Would you kind folks at GitHub be so inclined as to implement a feature to notify users when a commit is made to master? Currently I see two extremes; 1) get notified of everything 2) get notified of releases. A couple of the repos I follow don't do releases (a lot of the 'awesome-<insert-thing>' repos) but I'd like to know when a cool entry is added to the repo.
Often when I make a PR, the changes I made only make sense in light of one or more other unchanged files.
I would like the ability to tag other unchanged files as "of interest" in my PR so they show up with an empty diff in the PR, to save reviewers the hassle of scrounging around on their own to get the whole picture.
P.S. It won't let me tag this feature request as "feature request", so I've had to tag it as "featur3 request".
Many times I come across bad code in repos. We need a way to flag the repo as 💩 with a button at the top of the page, just like stars, except negative.
This will help the community identify terrible code.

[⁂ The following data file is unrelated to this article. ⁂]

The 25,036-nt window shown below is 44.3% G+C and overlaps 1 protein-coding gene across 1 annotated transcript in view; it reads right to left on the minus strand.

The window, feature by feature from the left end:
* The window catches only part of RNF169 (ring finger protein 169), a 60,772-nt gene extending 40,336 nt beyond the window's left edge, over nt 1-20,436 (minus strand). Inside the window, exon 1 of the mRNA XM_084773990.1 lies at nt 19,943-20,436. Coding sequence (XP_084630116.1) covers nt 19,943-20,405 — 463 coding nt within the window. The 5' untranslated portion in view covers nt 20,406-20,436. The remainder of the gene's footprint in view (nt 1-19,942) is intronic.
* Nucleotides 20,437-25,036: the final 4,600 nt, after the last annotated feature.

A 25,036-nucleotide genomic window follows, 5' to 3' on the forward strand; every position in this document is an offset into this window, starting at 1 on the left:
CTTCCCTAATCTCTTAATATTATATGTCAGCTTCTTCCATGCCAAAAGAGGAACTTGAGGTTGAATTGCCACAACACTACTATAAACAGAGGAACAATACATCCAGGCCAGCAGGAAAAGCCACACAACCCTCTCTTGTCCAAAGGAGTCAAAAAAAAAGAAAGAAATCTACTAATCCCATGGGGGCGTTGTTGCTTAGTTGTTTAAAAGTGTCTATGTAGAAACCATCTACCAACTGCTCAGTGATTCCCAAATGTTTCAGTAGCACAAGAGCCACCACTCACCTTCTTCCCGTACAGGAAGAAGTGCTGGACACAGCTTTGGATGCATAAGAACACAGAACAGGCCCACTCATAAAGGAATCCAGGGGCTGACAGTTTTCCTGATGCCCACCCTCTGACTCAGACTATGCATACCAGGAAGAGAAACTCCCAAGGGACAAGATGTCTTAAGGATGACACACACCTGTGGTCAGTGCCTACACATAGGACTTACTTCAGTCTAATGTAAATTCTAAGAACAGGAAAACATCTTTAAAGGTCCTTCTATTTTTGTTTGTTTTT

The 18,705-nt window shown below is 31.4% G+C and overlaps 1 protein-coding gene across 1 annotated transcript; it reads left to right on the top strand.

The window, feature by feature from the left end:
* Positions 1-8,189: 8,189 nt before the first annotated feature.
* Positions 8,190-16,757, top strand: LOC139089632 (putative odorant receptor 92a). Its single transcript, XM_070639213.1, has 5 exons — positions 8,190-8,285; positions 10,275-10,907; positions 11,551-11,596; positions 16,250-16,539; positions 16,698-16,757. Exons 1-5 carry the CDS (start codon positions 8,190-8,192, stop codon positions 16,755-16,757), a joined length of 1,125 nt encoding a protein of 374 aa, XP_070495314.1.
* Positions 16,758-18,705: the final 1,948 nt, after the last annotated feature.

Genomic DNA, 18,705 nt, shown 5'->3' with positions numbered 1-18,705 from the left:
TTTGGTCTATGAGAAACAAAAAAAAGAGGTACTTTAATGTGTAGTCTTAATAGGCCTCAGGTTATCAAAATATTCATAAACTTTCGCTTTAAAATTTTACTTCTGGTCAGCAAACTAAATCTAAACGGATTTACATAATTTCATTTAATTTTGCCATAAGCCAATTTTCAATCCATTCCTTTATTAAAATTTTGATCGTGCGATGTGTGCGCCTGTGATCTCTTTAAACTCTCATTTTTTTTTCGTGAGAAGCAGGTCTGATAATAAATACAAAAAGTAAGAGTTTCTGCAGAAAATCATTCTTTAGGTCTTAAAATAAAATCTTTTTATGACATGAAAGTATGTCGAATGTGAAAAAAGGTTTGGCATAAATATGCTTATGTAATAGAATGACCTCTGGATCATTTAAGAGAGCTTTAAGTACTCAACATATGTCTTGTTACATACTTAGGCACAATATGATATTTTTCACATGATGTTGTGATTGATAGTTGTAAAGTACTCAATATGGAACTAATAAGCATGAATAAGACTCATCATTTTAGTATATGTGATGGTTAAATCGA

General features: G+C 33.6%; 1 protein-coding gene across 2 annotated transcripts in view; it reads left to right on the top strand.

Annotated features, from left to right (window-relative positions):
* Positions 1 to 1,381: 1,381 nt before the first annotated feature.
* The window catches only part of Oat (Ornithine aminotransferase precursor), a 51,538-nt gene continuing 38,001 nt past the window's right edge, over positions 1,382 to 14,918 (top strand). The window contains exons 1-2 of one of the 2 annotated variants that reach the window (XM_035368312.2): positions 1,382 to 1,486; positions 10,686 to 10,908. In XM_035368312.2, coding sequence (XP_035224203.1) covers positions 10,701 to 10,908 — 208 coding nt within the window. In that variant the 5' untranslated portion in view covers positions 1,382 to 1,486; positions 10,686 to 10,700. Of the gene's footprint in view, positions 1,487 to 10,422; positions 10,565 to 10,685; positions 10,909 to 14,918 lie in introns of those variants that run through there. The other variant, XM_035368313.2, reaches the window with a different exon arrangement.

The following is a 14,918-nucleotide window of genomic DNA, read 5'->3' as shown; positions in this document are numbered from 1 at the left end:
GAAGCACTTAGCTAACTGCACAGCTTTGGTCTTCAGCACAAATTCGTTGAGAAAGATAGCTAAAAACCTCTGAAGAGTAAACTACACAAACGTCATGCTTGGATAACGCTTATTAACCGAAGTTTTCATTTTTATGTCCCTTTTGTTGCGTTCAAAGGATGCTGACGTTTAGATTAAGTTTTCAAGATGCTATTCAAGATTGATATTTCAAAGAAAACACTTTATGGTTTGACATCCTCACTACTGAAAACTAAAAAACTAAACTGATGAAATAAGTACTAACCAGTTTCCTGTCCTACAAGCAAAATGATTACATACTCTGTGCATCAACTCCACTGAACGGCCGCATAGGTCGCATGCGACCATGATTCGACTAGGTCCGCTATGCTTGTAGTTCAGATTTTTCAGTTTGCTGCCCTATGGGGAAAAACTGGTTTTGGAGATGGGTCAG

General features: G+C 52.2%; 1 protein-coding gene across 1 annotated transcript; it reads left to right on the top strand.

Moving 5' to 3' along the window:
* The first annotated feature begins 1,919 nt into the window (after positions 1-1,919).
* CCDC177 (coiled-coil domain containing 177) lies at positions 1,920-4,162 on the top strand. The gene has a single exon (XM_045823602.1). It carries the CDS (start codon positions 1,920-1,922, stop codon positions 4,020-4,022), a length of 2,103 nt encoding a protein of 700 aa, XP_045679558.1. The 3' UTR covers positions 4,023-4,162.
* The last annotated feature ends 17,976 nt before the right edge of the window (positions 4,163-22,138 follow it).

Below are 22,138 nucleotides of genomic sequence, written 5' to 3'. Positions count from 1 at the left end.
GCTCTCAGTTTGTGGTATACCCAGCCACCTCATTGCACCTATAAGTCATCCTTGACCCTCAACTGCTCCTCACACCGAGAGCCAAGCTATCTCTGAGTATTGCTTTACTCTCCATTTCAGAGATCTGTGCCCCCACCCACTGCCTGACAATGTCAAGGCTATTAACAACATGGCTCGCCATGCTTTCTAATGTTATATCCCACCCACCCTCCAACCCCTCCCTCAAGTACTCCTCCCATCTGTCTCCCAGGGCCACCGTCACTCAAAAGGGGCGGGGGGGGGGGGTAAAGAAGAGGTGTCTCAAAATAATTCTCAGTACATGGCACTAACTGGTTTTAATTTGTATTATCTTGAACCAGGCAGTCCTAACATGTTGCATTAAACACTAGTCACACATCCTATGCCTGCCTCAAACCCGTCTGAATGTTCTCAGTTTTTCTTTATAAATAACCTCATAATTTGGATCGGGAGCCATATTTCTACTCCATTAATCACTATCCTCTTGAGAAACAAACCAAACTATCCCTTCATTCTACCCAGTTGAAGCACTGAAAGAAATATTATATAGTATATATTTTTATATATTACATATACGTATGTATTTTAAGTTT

I'm trying to use Github projects to manage a new project, but I'm finding that it's missing some key features:
I'm not a massive user of Github but whenever I do come to look around and possibly download a project or part of it I'm wondering why you don't list the SIZE of the repo or the current folder when showing the Clone or Download zip button on the web gui.
Maybe its somewhere else in the interface ?? But when I go to clone or download I would really like to know if I'm looking at a 30KB or 200MB download.
https://help.github.com/en/articles/about-code-owners is a good feature for a large team.
But I think it can be better by adding owners on the changed files list so Owners knows which files they should review
On the Insights > Forks page could you add some sort of indicator for forks whether the main branch is ahead/behind/equal with the original repos main branch?
Of course you can click through each one and see what the heading says, but that's far from conventient:
It would be really handy to be able to find Forks that are ahead to ask people to contribute back, etc.
(Note: Default might be a better term than main, I'm not sure exactly what it's refered to in github parlance.)